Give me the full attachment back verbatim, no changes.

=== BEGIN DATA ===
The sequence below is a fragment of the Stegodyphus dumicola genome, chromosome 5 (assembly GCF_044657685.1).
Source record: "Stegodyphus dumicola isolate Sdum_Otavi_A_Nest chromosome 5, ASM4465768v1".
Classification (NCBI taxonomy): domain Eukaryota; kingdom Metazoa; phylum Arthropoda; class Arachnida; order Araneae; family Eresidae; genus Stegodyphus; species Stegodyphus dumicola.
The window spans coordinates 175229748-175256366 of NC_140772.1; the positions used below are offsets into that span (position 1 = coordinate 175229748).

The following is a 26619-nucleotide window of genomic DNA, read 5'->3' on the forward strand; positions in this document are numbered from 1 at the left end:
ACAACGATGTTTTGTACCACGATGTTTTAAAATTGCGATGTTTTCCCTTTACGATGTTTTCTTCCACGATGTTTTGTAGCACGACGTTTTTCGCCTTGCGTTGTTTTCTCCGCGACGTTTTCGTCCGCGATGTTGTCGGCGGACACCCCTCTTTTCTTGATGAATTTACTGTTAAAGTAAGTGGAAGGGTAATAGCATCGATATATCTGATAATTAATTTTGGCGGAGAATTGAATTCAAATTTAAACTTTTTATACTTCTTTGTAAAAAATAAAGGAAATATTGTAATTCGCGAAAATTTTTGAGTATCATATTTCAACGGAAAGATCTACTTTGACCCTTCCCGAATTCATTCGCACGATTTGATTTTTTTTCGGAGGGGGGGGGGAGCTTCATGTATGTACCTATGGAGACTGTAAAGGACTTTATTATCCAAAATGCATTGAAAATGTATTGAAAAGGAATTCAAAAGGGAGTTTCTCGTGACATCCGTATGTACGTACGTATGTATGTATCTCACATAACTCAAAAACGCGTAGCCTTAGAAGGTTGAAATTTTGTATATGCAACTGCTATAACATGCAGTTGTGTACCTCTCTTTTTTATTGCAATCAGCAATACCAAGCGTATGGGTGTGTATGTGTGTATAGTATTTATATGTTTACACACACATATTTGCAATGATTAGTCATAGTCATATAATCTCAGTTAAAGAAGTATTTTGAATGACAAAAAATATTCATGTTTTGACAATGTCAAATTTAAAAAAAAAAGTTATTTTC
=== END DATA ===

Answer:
The sequence below is a fragment of the Stegodyphus dumicola genome, chromosome 5 (assembly GCF_044657685.1).
Source record: "Stegodyphus dumicola isolate Sdum_Otavi_A_Nest chromosome 5, ASM4465768v1".
Classification (NCBI taxonomy): domain Eukaryota; kingdom Metazoa; phylum Arthropoda; class Arachnida; order Araneae; family Eresidae; genus Stegodyphus; species Stegodyphus dumicola.
The window spans coordinates 175229748-175256366 of NC_140772.1; the positions used below are offsets into that span (position 1 = coordinate 175229748).

The following is a 26619-nucleotide window of genomic DNA, read 5'->3' on the forward strand; positions in this document are numbered from 1 at the left end:
ACAACGATGTTTTGTACCACGATGTTTTAAAATTGCGATGTTTTCCCTTTACGATGTTTTCTTCCACGATGTTTTGTAGCACGACGTTTTTCGCCTTGCGTTGTTTTCTCCGCGACGTTTTCGTCCGCGATGTTGTCGGCGGACACCCCTCTTTTCTTGATGAATTTACTGTTAAAGTAAGTGGAAGGGTAATAGCATCGATATATCTGATAATTAATTTTGGCGGAGAATTGAATTCAAATTTAAACTTTTTATACTTCTTTGTAAAAAATAAAGGAAATATTGTAATTCGCGAAAATTTTTGAGTATCATATTTCAACGGAAAGATCTACTTTGACCCTTCCCGAATTCATTCGCACGATTTGATTTTTTTTCGGAGGGGGGGGGGAGCTTCATGTATGTACCTATGGAGACTGTAAAGGACTTTATTATCCAAAATGCATTGAAAATGTATTGAAAAGGAATTCAAAAGGGAGTTTCTCGTGACATCCGTATGTACGTACGTATGTATGTATCTCACATAACTCAAAAACGCGTAGCCTTAGAAGGTTGAAATTTTGTATATGCAACTGCTATAACATGCAGTTGTGTACCTCTCTTTTTTATTGCAATCAGCAATACCAAGCGTATGGGTGTGTATGTGTGTATAGTATTTATATGTTTACACACACATATTTGCAATGATTAGTCATAGTCATATAATCTCAGTTAAAGAAGTATTTTGAATGACAAAAAATATTCATGTTTTGACAATGTCAAATTTAAAAAAAAAAGTTATTTTC